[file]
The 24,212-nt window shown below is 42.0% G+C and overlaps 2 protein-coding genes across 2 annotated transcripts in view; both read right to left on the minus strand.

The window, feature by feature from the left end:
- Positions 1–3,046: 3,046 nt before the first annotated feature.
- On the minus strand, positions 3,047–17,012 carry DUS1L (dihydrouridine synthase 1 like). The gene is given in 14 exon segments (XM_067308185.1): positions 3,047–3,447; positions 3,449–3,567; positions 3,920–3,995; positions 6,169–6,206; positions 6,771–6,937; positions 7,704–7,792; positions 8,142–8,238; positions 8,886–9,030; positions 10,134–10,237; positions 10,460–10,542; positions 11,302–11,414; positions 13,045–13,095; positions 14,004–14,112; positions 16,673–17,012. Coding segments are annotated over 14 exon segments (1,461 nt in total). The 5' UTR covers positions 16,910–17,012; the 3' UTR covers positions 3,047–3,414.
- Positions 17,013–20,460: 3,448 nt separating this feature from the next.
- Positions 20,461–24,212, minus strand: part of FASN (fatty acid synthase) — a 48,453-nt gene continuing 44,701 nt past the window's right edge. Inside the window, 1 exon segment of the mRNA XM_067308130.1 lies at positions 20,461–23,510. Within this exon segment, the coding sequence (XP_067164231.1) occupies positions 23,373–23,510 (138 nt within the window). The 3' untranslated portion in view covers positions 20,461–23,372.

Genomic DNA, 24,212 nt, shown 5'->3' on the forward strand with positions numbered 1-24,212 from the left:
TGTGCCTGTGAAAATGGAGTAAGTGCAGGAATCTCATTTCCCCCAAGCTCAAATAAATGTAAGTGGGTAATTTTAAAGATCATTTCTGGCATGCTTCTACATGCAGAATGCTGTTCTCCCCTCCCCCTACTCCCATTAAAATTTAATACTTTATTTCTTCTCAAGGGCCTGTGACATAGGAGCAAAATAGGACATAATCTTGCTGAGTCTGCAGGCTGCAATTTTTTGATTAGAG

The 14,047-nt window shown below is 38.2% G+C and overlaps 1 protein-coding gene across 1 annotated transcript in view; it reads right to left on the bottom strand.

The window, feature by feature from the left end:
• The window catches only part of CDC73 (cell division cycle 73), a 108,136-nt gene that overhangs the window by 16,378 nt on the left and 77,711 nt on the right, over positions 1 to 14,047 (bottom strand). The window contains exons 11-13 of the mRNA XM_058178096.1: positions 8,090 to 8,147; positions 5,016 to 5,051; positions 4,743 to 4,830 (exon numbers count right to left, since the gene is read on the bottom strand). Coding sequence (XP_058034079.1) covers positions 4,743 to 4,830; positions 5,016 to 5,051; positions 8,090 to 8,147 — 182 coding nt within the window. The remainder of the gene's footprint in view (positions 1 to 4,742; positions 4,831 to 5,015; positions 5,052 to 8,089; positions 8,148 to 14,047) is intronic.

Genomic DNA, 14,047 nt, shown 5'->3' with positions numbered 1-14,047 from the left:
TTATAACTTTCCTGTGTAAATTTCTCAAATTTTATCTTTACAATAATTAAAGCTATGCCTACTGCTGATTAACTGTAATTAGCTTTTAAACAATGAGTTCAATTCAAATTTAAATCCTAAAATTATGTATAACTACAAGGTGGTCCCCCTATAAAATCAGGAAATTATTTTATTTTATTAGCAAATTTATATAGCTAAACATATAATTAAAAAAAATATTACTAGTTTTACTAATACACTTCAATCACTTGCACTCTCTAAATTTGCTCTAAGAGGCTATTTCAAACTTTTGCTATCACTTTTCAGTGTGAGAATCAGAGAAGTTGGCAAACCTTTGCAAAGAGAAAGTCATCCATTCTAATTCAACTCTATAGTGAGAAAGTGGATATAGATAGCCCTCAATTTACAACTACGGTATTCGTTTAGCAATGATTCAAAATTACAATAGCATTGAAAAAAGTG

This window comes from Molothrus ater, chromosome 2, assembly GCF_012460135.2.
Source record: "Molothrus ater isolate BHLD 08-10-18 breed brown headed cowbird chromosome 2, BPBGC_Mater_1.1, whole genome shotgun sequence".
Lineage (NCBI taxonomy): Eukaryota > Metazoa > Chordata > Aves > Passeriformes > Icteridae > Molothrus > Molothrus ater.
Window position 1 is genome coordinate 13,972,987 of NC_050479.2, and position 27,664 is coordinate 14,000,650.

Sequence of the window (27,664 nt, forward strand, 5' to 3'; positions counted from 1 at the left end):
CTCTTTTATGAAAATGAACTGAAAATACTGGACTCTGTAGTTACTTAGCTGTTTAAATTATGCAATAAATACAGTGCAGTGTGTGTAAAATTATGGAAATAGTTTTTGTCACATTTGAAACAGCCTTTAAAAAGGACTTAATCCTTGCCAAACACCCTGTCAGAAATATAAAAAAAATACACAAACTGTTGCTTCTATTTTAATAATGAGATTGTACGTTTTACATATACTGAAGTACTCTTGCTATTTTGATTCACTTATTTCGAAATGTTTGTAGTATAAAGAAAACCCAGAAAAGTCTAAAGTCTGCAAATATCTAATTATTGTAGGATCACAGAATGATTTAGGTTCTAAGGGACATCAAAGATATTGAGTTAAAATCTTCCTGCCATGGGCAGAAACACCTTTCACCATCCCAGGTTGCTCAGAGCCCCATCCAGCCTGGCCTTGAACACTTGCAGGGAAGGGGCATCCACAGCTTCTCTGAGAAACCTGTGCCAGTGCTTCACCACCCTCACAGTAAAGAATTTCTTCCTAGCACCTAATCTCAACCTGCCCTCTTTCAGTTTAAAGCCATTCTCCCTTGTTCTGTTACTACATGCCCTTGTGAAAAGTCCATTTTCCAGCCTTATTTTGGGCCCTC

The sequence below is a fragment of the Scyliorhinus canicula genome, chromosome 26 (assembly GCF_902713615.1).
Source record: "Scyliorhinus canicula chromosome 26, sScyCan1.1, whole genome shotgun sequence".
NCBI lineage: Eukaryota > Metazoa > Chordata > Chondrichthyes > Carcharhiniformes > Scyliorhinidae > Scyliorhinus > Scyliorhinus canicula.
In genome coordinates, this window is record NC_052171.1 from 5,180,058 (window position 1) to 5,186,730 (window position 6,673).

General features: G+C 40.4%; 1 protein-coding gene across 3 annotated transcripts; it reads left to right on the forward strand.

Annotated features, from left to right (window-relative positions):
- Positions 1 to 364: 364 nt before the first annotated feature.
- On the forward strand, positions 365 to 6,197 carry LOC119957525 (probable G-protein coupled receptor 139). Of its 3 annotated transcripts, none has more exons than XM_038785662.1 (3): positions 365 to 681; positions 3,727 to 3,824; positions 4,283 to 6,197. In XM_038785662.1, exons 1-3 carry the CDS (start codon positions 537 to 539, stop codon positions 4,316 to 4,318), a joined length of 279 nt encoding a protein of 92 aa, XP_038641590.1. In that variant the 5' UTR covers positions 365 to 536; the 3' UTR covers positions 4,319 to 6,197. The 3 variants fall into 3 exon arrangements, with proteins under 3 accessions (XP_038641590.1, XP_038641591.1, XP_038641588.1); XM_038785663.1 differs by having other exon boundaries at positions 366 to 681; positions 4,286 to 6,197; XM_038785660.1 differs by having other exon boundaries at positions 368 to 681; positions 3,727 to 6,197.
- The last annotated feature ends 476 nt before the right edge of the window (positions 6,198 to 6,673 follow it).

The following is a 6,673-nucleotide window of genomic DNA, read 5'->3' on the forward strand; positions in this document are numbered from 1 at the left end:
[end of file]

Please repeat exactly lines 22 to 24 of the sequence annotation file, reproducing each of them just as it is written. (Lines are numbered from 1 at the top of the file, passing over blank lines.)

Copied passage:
NCBI lineage: Eukaryota > Metazoa > Chordata > Chondrichthyes > Carcharhiniformes > Scyliorhinidae > Scyliorhinus > Scyliorhinus canicula.
In genome coordinates, this window is record NC_052171.1 from 5,180,058 (window position 1) to 5,186,730 (window position 6,673).

General features: G+C 40.4%; 1 protein-coding gene across 3 annotated transcripts; it reads left to right on the forward strand.